Profile of Hearing in Patients With Unilateral Acoustic Neuromas: The Importance of the Contralateral Ear

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Objective: The aim of this study was to describe hearing in patients with a unilateral acoustic neuroma in relation to the sort and duration of symptoms.

Study Design: The study design was a retrospective clinical study.

Setting: The study was conducted at a tertiary referral center.

Patients: A total of 171 patients with a unilateral acoustic neuroma participated.

Intervention: Diagnostic measures were performed.

Main Outcome Measures: The subjective experience of symptoms, a number of audiometric parameters of the affected and the contralateral side, tumor size, and their mutual relations were measured.

Results: No significant correlation was found between tumor size and audiometric parameters. Significant correlations could be shown between the duration of hearing loss and thresholds in the pure-tone audiogram, the speech reception threshold, and the maximum discrimination in the speech audiogram. Thresholds in the pure-tone audiogram of the contralateral ear were significantly worse than those of the international standard. A significant difference in age between men and women with unilateral acoustic neuromas was found.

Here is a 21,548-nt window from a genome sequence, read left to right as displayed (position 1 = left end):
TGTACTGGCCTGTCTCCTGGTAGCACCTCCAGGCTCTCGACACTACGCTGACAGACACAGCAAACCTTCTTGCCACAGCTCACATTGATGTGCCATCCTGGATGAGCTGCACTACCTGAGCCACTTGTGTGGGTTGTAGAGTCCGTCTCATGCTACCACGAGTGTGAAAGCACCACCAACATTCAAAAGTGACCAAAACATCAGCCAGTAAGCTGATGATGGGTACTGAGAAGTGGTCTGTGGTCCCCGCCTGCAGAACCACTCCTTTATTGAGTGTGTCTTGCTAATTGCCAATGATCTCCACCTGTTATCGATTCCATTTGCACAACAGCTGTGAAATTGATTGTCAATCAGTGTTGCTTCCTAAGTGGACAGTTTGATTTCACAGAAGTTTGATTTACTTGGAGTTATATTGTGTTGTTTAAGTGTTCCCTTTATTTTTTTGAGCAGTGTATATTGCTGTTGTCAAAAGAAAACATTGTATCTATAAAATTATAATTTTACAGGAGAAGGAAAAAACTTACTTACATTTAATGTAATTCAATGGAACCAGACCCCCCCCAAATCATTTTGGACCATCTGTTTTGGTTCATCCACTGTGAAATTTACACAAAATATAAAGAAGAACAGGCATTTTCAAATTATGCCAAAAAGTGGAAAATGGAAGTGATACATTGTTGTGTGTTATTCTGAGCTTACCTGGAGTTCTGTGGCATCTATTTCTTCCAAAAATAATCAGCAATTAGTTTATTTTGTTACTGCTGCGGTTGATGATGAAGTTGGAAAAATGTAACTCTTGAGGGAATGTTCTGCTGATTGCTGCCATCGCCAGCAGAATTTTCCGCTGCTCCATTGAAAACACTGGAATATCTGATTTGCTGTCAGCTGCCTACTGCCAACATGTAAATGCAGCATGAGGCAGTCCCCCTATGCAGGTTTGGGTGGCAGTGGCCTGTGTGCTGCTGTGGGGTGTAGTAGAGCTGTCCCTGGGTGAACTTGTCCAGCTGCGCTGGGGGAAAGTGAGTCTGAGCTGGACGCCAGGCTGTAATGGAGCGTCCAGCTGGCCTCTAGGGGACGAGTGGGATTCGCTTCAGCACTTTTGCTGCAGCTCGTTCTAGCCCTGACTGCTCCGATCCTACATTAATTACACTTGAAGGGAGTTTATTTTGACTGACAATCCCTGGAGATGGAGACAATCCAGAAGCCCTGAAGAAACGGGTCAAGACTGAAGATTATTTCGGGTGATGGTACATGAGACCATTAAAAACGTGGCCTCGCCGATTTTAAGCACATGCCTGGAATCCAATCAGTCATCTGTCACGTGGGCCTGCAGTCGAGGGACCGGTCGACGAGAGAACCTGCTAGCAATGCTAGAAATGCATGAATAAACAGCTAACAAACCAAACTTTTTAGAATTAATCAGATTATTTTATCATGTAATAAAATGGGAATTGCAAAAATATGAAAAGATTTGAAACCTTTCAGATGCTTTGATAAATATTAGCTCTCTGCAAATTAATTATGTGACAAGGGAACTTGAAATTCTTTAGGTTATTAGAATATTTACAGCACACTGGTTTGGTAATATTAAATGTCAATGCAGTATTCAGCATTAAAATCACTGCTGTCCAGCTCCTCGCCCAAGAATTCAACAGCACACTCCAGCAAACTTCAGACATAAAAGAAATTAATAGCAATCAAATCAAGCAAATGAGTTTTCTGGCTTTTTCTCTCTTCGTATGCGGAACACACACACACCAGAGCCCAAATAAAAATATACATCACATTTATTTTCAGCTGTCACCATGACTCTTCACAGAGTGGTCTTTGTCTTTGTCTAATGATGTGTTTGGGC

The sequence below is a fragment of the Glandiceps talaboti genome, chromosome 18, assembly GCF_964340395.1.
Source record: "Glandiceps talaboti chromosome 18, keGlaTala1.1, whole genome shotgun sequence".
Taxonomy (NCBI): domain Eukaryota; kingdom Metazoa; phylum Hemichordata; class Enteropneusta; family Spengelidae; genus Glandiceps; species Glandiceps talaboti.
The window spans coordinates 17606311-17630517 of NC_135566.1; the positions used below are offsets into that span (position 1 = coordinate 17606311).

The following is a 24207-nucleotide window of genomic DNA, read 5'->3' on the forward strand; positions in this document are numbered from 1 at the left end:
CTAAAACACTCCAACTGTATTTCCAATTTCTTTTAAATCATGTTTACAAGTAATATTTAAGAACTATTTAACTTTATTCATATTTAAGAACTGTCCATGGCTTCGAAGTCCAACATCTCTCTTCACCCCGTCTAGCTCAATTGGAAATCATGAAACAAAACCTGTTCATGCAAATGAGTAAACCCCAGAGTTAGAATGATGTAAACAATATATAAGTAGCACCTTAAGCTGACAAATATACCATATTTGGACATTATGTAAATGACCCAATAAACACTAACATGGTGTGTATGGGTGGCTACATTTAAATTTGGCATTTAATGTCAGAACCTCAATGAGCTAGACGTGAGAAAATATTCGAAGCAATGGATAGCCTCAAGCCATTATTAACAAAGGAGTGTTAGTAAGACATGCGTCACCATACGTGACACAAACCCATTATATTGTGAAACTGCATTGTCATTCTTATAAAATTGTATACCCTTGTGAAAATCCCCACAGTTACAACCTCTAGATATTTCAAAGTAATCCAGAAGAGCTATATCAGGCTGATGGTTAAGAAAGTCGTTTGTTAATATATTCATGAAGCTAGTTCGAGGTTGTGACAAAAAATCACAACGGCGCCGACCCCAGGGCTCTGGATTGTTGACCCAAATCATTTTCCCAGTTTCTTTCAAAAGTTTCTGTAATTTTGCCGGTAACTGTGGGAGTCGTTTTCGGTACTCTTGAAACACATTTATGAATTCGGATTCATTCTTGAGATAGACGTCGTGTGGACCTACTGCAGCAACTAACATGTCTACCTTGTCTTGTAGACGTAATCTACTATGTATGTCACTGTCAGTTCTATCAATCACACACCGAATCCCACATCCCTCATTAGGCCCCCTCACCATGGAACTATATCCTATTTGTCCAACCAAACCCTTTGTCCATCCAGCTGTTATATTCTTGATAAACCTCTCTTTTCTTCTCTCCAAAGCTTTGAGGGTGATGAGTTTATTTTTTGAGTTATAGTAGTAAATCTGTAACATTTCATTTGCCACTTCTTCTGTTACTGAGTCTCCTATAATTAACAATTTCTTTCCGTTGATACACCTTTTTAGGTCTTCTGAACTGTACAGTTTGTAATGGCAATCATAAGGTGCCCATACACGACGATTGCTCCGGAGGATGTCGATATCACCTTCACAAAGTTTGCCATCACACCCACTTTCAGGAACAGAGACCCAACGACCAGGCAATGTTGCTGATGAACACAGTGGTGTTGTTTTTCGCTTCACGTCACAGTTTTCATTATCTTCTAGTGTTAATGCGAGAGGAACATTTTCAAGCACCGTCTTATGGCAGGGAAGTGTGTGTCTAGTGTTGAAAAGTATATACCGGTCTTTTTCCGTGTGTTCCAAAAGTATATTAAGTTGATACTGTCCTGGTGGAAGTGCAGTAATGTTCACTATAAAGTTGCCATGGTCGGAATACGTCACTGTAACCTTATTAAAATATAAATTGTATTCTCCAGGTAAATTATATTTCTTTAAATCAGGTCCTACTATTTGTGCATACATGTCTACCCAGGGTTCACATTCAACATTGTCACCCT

Conclusions: Hearing is not worse in patients with larger tumors. The longer the duration of subjective hearing loss, the more severe is hearing impairment. The hearing loss of the contralateral ear might be responsible for the composition of the category of patients in whom an acoustic neuroma is diagnosed effectively. Presumably, demographic features result in an age difference between male and female patients.

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